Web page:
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Lakers can’t complete comeback, fall to Knicks on road

Lakers can’t complete comeback, fall to Knicks on road

NEW YORK — From a dead-legged start, the Lakers revved up quickly. Behind a charging Russell Westbrook, they even looked like they might steal a road game that began as a lopsided affair.

But big comebacks take up a lot of fuel. And by the finish on Tuesday night, the Lakers’ tank was empty.

In the end, the New York Knicks were able to hold on for a 106-100 win, and the Lakers, who never actually led despite their energetic comeback, fell to 9-10 overall and 1-3 on their first major road trip.

Westbrook provided the most spark of any Laker, finishing with 31 points, 13 rebounds and 10 assists for his fourth triple-double of the season. His sometimes maddening inconsistencies ironed out in the last three quarters of a game in which the Lakers ceded a 25-point lead to their hosts.

They needed someone to take charge. LeBron James served a one-game suspension from the previous game in Detroit, while Anthony Davis battled through flu-like symptoms to finish with 20 points and six rebounds.

But the Lakers could not close out: With the game still within reach at 99-93, the Lakers missed nine of their next 10 shots as the Knicks pushed their lead back to double digits.

Perimeter shooting was a difference-maker for New York, which shot 15 for 34 from 3-point range. Evan Fournier had six 3-pointers on his own, finishing with a team-best 26 points for the Knicks.

Davis was the Laker who was initially questionable, but the entire starting lineup looked under the weather during a miserable start. The Knicks scored 10 straight before the Lakers’ first point. A timeout changed little: The Knicks continued to bully them with Julius Randle (20 points, 16 rebounds, five assists) backing down into the paint, and a whole host of shooters burning up the 3-point line. After the first two minutes, the Lakers never got closer than nine points for the rest of the first half.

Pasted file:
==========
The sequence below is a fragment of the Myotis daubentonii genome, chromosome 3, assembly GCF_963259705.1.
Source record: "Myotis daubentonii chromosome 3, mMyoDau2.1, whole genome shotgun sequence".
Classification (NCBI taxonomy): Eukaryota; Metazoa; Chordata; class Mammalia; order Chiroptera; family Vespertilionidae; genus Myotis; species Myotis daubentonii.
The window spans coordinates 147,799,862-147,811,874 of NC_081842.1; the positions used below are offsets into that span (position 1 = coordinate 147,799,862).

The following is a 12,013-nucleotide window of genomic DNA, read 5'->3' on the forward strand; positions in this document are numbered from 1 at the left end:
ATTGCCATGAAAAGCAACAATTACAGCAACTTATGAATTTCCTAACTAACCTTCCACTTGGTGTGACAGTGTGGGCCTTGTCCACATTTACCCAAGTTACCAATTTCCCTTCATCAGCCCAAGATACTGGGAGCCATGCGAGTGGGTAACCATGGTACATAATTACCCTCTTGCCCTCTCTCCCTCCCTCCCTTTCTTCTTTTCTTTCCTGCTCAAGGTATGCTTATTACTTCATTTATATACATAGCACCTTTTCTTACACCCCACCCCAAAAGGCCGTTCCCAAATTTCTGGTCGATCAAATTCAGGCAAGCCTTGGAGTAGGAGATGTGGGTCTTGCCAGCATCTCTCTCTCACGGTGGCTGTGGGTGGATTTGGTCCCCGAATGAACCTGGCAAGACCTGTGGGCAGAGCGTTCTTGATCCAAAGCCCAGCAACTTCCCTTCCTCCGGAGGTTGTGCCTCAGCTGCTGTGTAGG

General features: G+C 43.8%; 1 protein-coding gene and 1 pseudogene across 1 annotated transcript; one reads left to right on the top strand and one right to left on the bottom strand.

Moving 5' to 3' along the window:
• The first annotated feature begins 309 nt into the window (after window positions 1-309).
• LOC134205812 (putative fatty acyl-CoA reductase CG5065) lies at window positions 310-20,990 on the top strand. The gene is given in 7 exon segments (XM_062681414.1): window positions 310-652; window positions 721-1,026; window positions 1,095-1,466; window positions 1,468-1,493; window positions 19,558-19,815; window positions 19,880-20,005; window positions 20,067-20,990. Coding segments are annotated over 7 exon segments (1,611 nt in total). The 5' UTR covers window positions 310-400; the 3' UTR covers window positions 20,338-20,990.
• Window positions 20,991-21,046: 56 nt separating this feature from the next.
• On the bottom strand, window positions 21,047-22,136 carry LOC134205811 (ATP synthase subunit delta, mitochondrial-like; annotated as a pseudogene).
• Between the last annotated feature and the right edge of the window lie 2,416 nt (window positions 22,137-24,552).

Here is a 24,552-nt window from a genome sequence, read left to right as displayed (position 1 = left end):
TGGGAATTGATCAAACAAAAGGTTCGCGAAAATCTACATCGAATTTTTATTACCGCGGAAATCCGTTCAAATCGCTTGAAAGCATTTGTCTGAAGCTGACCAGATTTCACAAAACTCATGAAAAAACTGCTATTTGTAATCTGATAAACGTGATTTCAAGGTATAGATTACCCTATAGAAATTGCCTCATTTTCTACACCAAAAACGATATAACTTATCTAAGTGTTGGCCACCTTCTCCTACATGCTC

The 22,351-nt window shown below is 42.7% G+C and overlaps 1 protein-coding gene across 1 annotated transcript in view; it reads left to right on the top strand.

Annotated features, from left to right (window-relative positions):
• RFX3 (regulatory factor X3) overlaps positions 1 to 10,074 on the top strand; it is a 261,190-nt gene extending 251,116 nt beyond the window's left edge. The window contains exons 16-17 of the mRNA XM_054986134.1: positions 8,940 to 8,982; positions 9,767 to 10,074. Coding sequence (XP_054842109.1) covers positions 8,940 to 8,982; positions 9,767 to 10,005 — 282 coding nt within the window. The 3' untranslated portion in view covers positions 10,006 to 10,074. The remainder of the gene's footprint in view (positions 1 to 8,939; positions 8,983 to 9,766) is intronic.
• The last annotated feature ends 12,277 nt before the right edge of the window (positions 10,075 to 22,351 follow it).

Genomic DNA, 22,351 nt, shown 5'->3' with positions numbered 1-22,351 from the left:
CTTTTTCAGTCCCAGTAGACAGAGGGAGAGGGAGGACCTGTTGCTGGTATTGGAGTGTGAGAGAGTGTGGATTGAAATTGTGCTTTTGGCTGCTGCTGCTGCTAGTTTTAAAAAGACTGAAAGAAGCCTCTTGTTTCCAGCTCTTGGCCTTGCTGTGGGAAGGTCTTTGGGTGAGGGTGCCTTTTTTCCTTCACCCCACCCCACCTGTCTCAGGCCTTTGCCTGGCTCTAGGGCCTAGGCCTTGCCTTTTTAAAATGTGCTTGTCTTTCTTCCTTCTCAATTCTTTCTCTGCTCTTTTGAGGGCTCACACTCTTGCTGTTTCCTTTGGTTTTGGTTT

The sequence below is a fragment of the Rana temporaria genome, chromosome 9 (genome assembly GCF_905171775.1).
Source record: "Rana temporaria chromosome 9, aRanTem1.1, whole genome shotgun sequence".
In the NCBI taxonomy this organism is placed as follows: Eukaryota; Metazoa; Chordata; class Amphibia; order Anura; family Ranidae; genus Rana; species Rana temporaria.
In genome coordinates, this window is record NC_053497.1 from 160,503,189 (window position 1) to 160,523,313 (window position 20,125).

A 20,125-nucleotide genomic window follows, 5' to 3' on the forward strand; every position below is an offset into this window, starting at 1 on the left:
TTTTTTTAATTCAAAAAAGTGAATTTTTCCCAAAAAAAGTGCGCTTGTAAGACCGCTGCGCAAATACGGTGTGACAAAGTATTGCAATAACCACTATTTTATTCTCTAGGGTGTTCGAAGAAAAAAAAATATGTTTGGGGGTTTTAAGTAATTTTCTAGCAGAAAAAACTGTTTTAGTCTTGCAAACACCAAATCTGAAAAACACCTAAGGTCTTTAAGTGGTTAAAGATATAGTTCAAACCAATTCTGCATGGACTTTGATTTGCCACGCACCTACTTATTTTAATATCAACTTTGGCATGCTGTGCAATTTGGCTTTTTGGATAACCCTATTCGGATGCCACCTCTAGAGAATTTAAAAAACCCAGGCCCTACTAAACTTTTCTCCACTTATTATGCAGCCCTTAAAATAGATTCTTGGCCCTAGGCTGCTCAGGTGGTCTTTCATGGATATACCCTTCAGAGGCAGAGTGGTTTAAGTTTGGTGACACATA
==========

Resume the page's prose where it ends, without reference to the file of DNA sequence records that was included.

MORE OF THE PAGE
Many familiar problems cropped up, chief among them inattentive defense. There were slow switching onto shooters on screens. They were back-cut by Obi Toppin. They were beaten on the boards.

New York’s turnovers helped their guests get back in business: The Knicks had 14 turnovers, which resulted in 22 points for a suddenly tenacious Lakers transition attack.

The turnaround came during the period that has caused the most angst for the Lakers: the feared third quarter. But that was when Westbrook came alive, scoring 18 points everywhere from at the rim to the 3-point line. He preyed on the Knicks’ sense of comfort that had built up in the first half, maniacally streaking into passing lanes and unlocking the transition attack.

A 12-point New York lead at halftime kept dwindling. Finally, the Lakers erased it late in the third: Westbrook sent an outlet pass out to a streaking Carmelo Anthony, who got a warm Madison Square Garden reception when he tied it up at 79 with a dunk.

Anthony was just 3 of 14 for 12 points, and Talen Horton-Tucker missed all eight shots in a scoreless outing.

More to come on this story.

Press Enterprise